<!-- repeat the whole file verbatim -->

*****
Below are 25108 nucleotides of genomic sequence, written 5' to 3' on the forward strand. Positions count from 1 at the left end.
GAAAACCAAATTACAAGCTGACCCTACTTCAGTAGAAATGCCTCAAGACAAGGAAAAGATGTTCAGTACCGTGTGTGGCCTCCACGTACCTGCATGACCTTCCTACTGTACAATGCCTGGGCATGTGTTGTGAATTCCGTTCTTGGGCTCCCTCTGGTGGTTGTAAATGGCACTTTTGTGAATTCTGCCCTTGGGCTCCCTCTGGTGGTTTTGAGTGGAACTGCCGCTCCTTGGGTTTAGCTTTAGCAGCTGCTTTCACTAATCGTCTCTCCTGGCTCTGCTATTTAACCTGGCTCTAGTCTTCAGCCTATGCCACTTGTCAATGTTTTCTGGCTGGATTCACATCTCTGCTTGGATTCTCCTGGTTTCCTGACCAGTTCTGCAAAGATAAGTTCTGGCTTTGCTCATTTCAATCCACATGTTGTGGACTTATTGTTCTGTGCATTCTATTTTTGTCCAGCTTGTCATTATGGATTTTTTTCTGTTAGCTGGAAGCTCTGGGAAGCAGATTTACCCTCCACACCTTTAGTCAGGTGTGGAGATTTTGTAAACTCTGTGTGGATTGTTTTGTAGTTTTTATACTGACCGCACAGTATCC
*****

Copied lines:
Below are 25108 nucleotides of genomic sequence, written 5' to 3' on the forward strand. Positions count from 1 at the left end.
GAAAACCAAATTACAAGCTGACCCTACTTCAGTAGAAATGCCTCAAGACAAGGAAAAGATGTTCAGTACCGTGTGTGGCCTCCACGTACCTGCATGACCTTCCTACTGTACAATGCCTGGGCATGTGTTGTGAATTCCGTTCTTGGGCTCCCTCTGGTGGTTGTAAATGGCACTTTTGTGAATTCTGCCCTTGGGCTCCCTCTGGTGGTTTTGAGTGGAACTGCCGCTCCTTGGGTTTAGCTTTAGCAGCTGCTTTCACTAATCGTCTCTCCTGGCTCTGCTATTTAACCTGGCTCTAGTCTTCAGCCTATGCCACTTGTCAATGTTTTCTGGCTGGATTCACATCTCTGCTTGGATTCTCCTGGTTTCCTGACCAGTTCTGCAAAGATAAGTTCTGGCTTTGCTCATTTCAATCCACATGTTGTGGACTTATTGTTCTGTGCATTCTATTTTTGTCCAGCTTGTCATTATGGATTTTTTTCTGTTAGCTGGAAGCTCTGGGAAGCAGATTTACCCTCCACACCTTTAGTCAGGTGTGGAGATTTTGTAAACTCTGTGTGGATTGTTTTGTAGTTTTTATACTGACCGCACAGTATCC